I was definitely psyched when I arrived. It was everything that it promised to be. They have more than 8 batting cages for baseball, with speeds ranging from 80 kmph to 140 kmph. They also had 5 softball batting cages, and 2 pitching cages. Well, they have a bunch of other sports, like a mini bowling alley, and hoops, and an arcade, but I was just there for the softball. In terms of pricing, it’s slightly cheaper than the US. Their most expensive option was 200 TWD for 6 tokens (~1 USD per token), and each token is good for 20 pitches. If you buy more tokens, the prices come down, and they have various promotions. For instance, they have a ladies Wednesday, whereby girls get twice as many tokens. Through a remarkable design, they were able to pack all these into a fairly small area. You won’t get to see your ball fly much, but hey, you’re getting some practice, no?

After some fun in the cages, I headed towards their shop, which was within the premise of the sports complex. Service was amazing, and they had a huge range of gloves. I’d guess they had more than 100 different gloves from 6 different brands. As part of my secret plan is to slowly collect the colours of the rainbow for my fielding gloves, I ended up with a blue one. It’s also serendipitous that it was the best fit amongst the different gloves! So, hello Blue!

After my little morning exercise, I met my parents for lunch at Sweet Dynasty, a Hong Kong dessert/food place that has made in-roads into the Taiwanese culinary world. Previously, they were on the same side of the street of San Want Hotel, but looks like business has been brisk. They have since then moved across the street to much larger premises, just above Zara. I wasn’t feeling hungry, so I had one of their famous beancurds, but with walnut paste option. Try a bucket if you have enough fellow diners to share with you!

Post-lunch, we took a half hour cab ride from Taipei to Keelung. Not much to report, as we very quickly boarded the Superstar Aquarius. We had a good three hour before the boat’s departure, so I glanced around Keelung. The warehouses looked pretty old school. I can almost imagine them being in black and white photos!

Taroko Sports

Taroko Sports at Jiannan

Batting cage at Taroko Sports

Softball batting cages

Beancurd with walnut paste

Beancurd with Walnut Paste at Sweet Dynasty [糖朝]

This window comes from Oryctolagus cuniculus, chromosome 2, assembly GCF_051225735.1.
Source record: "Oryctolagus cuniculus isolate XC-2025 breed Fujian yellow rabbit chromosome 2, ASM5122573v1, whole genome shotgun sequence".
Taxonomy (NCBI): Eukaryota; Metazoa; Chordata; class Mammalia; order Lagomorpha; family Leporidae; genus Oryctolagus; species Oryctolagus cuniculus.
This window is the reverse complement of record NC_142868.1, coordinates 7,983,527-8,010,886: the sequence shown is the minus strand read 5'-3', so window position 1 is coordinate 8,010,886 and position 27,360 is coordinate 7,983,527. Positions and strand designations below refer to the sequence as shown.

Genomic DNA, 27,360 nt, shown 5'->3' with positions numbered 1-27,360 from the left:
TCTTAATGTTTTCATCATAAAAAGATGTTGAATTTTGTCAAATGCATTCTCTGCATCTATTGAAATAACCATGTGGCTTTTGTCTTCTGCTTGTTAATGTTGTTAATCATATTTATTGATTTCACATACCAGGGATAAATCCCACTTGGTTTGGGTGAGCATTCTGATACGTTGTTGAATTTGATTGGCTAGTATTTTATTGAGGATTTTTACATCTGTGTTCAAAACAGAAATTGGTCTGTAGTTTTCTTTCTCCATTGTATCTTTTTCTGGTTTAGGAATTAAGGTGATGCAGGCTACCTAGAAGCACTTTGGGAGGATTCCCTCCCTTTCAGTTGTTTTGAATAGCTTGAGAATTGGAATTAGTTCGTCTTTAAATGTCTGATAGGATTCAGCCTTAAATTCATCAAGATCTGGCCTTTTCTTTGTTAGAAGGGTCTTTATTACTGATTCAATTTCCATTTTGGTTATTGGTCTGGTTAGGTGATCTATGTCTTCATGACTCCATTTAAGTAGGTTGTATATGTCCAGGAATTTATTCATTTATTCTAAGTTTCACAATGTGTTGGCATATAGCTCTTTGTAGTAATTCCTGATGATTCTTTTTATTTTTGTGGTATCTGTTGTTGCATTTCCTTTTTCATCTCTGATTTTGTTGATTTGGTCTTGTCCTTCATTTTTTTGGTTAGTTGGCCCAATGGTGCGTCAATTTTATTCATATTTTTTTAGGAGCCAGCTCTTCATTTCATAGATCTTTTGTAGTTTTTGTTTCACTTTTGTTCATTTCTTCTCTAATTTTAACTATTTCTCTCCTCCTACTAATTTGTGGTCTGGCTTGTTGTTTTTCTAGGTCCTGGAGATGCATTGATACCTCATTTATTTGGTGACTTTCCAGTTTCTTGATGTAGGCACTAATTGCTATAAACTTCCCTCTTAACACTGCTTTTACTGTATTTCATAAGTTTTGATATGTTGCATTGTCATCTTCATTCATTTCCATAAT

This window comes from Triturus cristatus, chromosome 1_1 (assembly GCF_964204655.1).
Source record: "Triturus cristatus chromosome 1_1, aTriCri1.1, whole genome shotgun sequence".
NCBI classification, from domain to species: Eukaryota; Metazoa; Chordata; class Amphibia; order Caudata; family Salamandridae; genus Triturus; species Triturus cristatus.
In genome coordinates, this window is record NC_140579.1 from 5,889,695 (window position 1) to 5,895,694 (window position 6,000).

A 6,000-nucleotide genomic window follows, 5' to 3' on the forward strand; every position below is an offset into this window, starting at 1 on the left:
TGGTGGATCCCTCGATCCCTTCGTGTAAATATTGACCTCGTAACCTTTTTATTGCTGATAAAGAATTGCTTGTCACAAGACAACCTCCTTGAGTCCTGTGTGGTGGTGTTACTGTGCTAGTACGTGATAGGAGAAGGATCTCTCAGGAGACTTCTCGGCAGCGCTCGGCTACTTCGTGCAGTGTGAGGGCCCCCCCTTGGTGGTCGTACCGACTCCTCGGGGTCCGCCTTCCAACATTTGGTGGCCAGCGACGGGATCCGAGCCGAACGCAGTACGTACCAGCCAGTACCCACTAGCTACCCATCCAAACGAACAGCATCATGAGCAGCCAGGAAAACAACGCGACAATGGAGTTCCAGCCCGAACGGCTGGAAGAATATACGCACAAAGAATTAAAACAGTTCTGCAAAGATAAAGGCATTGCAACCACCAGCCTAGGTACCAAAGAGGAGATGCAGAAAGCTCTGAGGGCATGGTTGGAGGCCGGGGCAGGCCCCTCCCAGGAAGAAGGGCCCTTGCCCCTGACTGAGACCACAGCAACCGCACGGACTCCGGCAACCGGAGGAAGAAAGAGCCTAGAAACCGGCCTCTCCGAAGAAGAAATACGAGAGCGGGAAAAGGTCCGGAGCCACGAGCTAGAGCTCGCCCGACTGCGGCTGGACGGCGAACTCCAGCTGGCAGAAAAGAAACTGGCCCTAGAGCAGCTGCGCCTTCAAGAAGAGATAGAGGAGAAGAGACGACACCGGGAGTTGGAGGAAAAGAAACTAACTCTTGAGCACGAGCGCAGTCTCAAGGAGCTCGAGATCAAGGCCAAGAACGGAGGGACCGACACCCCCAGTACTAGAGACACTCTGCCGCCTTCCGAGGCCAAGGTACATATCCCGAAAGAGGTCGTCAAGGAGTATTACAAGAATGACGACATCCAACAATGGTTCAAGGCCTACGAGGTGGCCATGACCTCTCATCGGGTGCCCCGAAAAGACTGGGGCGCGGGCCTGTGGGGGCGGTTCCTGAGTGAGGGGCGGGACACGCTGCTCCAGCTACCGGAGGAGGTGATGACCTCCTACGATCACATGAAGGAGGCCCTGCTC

Keelung Harbor

Keelung Harbor

Stateroom with Window on Superstar Aquarius

Oceanview Stateroom with Window on Superstar Aquarius

Malaysia – Legoland (Johor Bahru), 11 October 2012

Today was a mission of three, which includes a little three year old going to Legoland. Legoland is about 10 min drive from the second-link and we managed to get across from pretty quickly, since it was a weekday. They have quite a bit of signage, but I got lost after following the signs for an exit. I needed some help from my cell phone before finding it. Hopefully others will have better luck finding it. Even after getting lost, it took a total of 45 mins from central Singapore. If you don’t have a car, many tour agencies in Singapore provide coaches from Singapore to Legoland, and along with entrance tickets, cost SGD 65 – SGD 70. The entrance was kinda weird. We had problem finding it, because they had a mall we had to walk through before we could get to the entrance.

Legoland has enough rides for different age groups. For the little ones, it might be advisable for them to be at least 90 cm, for them to be able to participate in more rides. 100-120 cm is probably better, though. If you are a roller coaster junkie, this is probably not for you. But this is good enough for the average thrill seeker. I’m pretty chicken, so I don’t really need crazy roller coasters.

As for food, it was pretty decently priced. We paid 60 RM for a family meal, which came with a 14 inch pizza and 4 sodas and 4 soups. Just glad it didn’t break the bank. One note – you might not want to go if it’s raining. They closed all the rides when there was lightning, and there are not many features that are indoors.